Toronto Blue Jays closer Roberto Osuna was arrested and charged Tuesday morning with assault, according to police.
Police declined to say whether it was domestic assault. Const. Jenifferjit Sidhu said the charge is for one count of assault, and provided no further details.
The 23-year-old right-handed pitcher was released and is scheduled to appear in court on June 18. Osuna was placed on administrative leave by Major League Baseball.
"We are aware of the incident involving Roberto and fully support the decision by the commissioner's office to place him on administrative leave," the Blue Jays said in a news release. "We are taking the matter extremely seriously, as the type of conduct associated with this incident is not reflective of our values as an organization. As this remains an ongoing investigation by Toronto police, the club will not comment further on the matter."
The administrative leave, which is not considered discipline by MLB, is a seven-day period that gives the league time to investigate. But Blue Jays general manager Ross Atkins said the length of the leave will be fluid.
"It depends on the investigation, it depends on the information that comes," Atkins told media before Tuesday's 5-0 loss to the the Seattle Mariners at Rogers Centre.
"I think there are scenarios where this leave could be extended, it could be shortened, it could be seven days. The seven days is a default. ... [it depends] on the investigation whether that turns into more."
Both Atkins and manager John Gibbons said they had spoken with Osuna at the ballpark earlier in the day, though neither would get into specifics about their conversations. Atkins said Osuna will not be around the team or at the stadium while he's on leave.
"As it relates to the allegations, to say that we don't condone things of this nature is taking it very lightly," he said. "Specifically as to our emotions and to get that type of information as an organization, it's difficult to come up with words just to how seriously we are taking it."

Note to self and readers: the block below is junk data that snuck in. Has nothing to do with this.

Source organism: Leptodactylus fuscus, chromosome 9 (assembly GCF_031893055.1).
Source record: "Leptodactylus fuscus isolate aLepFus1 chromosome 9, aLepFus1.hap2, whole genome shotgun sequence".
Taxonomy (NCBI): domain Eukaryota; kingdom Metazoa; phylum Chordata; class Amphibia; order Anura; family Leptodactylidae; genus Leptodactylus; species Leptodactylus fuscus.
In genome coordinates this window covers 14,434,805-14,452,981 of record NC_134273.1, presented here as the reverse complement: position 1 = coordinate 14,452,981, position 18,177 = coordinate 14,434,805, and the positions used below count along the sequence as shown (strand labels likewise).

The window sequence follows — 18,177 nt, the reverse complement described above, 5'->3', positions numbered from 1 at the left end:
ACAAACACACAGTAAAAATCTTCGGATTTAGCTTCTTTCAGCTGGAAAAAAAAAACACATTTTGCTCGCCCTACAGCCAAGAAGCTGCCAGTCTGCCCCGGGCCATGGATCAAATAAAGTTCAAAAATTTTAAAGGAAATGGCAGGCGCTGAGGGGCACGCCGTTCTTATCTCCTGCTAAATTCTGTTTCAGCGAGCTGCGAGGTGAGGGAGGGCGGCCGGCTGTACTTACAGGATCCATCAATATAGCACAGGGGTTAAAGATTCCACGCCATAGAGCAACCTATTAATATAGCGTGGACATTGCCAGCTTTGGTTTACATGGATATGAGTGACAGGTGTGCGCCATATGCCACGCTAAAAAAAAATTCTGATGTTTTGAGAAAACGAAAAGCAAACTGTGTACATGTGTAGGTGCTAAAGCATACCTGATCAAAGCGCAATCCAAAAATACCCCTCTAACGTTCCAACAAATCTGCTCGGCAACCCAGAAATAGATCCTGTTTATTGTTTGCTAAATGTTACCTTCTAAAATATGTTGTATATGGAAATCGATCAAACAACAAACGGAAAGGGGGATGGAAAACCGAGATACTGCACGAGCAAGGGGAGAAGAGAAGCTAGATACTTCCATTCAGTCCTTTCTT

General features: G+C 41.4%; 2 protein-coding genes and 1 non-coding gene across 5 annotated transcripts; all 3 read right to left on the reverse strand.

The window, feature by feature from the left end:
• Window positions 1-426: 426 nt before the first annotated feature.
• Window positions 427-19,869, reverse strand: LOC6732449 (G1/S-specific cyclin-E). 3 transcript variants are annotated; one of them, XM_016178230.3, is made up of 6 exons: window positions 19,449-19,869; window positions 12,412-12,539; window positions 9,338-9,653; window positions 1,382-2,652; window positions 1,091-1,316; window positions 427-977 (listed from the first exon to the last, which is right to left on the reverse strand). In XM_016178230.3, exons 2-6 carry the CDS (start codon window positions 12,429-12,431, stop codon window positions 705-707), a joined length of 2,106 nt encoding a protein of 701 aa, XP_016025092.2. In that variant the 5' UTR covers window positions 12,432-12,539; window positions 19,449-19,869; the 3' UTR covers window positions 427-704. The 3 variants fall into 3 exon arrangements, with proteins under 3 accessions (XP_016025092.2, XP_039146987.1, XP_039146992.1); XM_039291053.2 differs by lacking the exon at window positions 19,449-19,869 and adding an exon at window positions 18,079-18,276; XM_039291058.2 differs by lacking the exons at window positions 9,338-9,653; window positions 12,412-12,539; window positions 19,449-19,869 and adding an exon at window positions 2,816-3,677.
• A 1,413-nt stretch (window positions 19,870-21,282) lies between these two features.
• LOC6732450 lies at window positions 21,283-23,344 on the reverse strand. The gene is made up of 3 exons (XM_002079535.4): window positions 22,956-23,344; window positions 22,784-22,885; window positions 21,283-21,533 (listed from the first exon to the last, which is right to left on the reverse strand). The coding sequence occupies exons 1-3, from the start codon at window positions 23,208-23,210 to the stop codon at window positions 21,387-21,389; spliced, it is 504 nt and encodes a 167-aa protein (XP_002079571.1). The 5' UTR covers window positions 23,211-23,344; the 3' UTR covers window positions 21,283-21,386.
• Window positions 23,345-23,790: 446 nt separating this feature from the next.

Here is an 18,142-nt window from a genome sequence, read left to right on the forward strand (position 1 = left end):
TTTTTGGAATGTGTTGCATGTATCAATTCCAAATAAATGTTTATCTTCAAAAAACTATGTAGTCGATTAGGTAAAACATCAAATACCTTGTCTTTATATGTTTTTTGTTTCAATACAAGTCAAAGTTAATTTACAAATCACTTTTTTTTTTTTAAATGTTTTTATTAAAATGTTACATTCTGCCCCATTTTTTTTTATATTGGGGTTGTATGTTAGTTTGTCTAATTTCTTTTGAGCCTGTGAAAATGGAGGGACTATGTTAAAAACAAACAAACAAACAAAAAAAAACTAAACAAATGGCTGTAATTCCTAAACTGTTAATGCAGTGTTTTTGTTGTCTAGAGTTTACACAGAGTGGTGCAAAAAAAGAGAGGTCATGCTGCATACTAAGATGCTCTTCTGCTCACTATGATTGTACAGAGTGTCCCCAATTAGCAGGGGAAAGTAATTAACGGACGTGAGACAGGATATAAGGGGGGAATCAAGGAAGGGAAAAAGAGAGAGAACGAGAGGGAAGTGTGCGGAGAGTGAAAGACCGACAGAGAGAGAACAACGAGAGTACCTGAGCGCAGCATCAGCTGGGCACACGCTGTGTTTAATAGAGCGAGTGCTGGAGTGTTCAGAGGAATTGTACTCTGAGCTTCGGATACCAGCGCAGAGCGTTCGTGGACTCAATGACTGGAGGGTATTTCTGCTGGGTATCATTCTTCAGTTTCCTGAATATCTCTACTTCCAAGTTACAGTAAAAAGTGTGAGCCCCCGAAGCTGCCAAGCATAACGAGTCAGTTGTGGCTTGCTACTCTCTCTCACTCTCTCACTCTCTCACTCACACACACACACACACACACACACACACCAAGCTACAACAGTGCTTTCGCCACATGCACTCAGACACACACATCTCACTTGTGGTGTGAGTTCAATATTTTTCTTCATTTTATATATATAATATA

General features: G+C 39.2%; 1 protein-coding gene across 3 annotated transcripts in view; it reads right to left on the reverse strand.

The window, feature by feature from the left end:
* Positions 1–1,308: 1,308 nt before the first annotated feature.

Osuna is in his fourth MLB season, all with the Blue Jays. The native of Juan Jose Rios, Mexico, has nine saves in 15 appearances this season with a 2.93 earned-run average and 13 strikeouts.
"Hopefully there's nothing there," Blue Jays manager John Gibbons said Tuesday. "I love the kid, not because of what he's done for us on the field, but because of who he is and my relationship with him over the years. But really in society in general there's got to be zero tolerance."
"You've got to protect the vulnerable and those who can't protect themselves a lot. Hopefully when it's all said and done he's back with us and it's all behind him and things turn out fine."
Gibbons said it remains to be seen who will take over the closer role. The Blue Jays recalled right-hander Jake Petricka from triple-A Buffalo to take Osuna's spot on the roster.
"We'll see how the games develop," he said. "We got a few guys who can do it. [Tyler] Clippard, [Ryan] Tepera can do it, [Seung Hwan] Oh can do it. Ax [John Axford] can even do it. Still feel pretty good about what's down there."
The Blue Jays started a six-game home stand Tuesday night against Seattle. The team had planned a giveaway on Osuna T-Shirts to the first 15,000 fans attending Thursday's series finale against the Mariners. Instead, the promotion will feature Yangervis Solarte T-shirts.
Under the joint policy agreed upon by Major League Baseball and the players' union in 2015 on domestic violence, sexual assault and child abuse, commissioner Rob Manfred has the power to suspend players even without criminal charges.
"MLB takes all allegations of this nature very seriously," Major League Baseball said in a statement. "We are investigating the circumstances in accordance with the Joint MLB-MLBPA Domestic Violence Policy."
Relief pitcher Aroldis Chapman was the first player to be disciplined under the terms of the policy when the league suspended him for the first 30 games of the 2016 season for an alleged incident on Dec. 7, 2015. Days later, Jose Reyes — a former Blue Jays shortstop — was suspended for the first 51 games of the 2016 season for an alleged incident while a member of the Colorado Rockies.
New York Mets closer Jeurys Familia was suspended for the first 15 games of the 2017 season; charges against Familia and Reyes were dropped, while prosecutors did not file criminal charges against Chapman.With files from The Canadian Press and The Associated Press